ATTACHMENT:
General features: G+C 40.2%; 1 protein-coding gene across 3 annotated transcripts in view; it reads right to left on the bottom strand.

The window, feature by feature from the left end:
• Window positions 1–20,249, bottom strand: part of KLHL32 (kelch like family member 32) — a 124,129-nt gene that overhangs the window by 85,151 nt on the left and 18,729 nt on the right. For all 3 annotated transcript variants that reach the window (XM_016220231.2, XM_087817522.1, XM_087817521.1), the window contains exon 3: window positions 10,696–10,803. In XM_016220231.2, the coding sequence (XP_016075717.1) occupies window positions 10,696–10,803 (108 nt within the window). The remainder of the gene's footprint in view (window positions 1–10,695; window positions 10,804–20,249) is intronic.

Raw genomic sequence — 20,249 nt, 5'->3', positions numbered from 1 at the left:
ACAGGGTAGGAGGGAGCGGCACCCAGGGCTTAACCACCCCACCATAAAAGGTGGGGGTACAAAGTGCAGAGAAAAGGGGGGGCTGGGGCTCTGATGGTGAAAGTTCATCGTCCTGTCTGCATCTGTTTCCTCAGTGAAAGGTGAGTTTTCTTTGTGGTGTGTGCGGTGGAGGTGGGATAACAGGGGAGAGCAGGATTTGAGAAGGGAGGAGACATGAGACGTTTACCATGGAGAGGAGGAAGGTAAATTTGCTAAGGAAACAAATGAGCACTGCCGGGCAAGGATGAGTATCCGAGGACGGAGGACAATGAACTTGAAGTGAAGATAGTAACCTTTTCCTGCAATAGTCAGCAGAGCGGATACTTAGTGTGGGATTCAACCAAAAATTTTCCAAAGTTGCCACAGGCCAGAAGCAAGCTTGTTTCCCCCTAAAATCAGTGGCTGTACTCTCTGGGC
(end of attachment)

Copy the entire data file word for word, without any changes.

General features: G+C 40.2%; 1 protein-coding gene across 3 annotated transcripts in view; it reads right to left on the bottom strand.

The window, feature by feature from the left end:
• Window positions 1–20,249, bottom strand: part of KLHL32 (kelch like family member 32) — a 124,129-nt gene that overhangs the window by 85,151 nt on the left and 18,729 nt on the right. For all 3 annotated transcript variants that reach the window (XM_016220231.2, XM_087817522.1, XM_087817521.1), the window contains exon 3: window positions 10,696–10,803. In XM_016220231.2, the coding sequence (XP_016075717.1) occupies window positions 10,696–10,803 (108 nt within the window). The remainder of the gene's footprint in view (window positions 1–10,695; window positions 10,804–20,249) is intronic.

Raw genomic sequence — 20,249 nt, 5'->3', positions numbered from 1 at the left:
ACAGGGTAGGAGGGAGCGGCACCCAGGGCTTAACCACCCCACCATAAAAGGTGGGGGTACAAAGTGCAGAGAAAAGGGGGGGCTGGGGCTCTGATGGTGAAAGTTCATCGTCCTGTCTGCATCTGTTTCCTCAGTGAAAGGTGAGTTTTCTTTGTGGTGTGTGCGGTGGAGGTGGGATAACAGGGGAGAGCAGGATTTGAGAAGGGAGGAGACATGAGACGTTTACCATGGAGAGGAGGAAGGTAAATTTGCTAAGGAAACAAATGAGCACTGCCGGGCAAGGATGAGTATCCGAGGACGGAGGACAATGAACTTGAAGTGAAGATAGTAACCTTTTCCTGCAATAGTCAGCAGAGCGGATACTTAGTGTGGGATTCAACCAAAAATTTTCCAAAGTTGCCACAGGCCAGAAGCAAGCTTGTTTCCCCCTAAAATCAGTGGCTGTACTCTCTGGGC